MWC 2014: The highs and the lows

So how was it for you?

Like many of you I've just got back from my annual trip to Mobile World Congress in Barcelona and am now in the process of sorting out my impressions of the event, and the significance of the announcements that were made there.

First, some stats: the GSMA reported that more than 85,000 visitors from 201 countries attended the 2014 event, which it said set another new record. In addition to the more than 80,000 attendees at MWC at Fira Gran Via, more than 5,000 people participated in a range of partner programmes at Fira Montjuïc.

This all goes to reflect the fact that MWC is thriving, at least for now, although if visitor numbers continue to grow and facilities such as transport and traffic remain problematic then the event could become a victim of its own success. In addition, anecdotal evidence so far suggests that crime is still rife, with some attendees the victim of robberies during the show.

To be sure, there were positive announcements aplenty at the show with the usual raft of new smartphones, tablets and, increasingly, wearable devices. Huawei, for example, entered the wearables market with a sports band, but generally this segment has already come in for some criticism that devices launched so far are just plain ugly. Motorola for one is promising to provide far more attractive options in future.

Other device announcements of note include the Nokia X range running on Android, which raises a number of questions about Nokia's platform strategy under Microsoft. Yota Devices also launched its second dual-screen YotaPhone, and the Blackphone was launched as expected with a focus on security.

The first visit to the event by Mark Zuckerberg of Facebook caused something of a stir, and also reflected the growing importance of over-the-top players and internet companies for the mobile industry.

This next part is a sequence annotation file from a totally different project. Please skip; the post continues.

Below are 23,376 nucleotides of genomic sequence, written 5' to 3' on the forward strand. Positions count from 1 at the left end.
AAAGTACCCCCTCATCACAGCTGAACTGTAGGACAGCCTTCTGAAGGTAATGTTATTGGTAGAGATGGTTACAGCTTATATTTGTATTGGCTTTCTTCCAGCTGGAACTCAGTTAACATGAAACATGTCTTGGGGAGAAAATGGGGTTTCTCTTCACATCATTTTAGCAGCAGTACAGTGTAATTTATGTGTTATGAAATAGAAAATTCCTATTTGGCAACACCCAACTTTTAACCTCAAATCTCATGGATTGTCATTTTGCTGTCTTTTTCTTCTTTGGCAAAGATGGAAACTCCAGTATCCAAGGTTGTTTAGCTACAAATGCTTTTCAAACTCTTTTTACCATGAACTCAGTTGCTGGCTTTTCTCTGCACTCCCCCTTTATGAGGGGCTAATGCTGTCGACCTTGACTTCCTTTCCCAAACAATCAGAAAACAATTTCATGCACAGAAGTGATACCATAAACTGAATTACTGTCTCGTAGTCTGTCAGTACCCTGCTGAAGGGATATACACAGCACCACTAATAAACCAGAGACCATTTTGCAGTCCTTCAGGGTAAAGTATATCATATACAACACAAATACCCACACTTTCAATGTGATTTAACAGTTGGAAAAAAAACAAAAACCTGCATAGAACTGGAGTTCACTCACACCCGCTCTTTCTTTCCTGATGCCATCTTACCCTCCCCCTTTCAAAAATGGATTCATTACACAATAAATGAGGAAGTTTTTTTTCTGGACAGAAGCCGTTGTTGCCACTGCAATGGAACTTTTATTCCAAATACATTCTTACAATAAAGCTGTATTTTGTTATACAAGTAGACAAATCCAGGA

There to promote his internet.org campaign to facilitate internet access for all, Zuckerberg is increasingly wooing the mobile industry. However, his calls for free internet access or "zero access" deals for Facebook are at odds with an industry trying to find new ways to generate revenue. Indeed, CEOs such as Jon Fredrik Baksaas from Telenor made it clear during an MWC keynote that mobile operators fully expect all "stakeholders" including internet companies to fund the next $1.7 trillion (€1.2 trillion) investment in the next five years.

Aside from the general industry buzz, deal-making and high-tech investors, there is an uncomfortable aspect of MWC: ask any local Barcelona resident if they see any glimmers of improvement in the economic environment and the response is anger and frustration. They are frustrated with a city, region and country that appear unable to pull themselves out of a slump and continue to have high levels of unemployment, particularly among the young.

This is a situation evidently close to Neelie Kroes' heart: the European Commissioner for the digital agenda becomes very emotional when she talks of the high level of youth unemployment in Europe as a whole. Her call for Europe's telecoms industry to start investment now in 5G to get a head start in this field is largely based on the desire to create a buoyant telecoms market that can support growth across a number of different industry sectors and create employment. In her view, a healthy telecoms market is critical to underpin the health of the entire region.

The 2015 Mobile World Congress will be held March 2-5 at Fira Gran Via in Barcelona.--Anne

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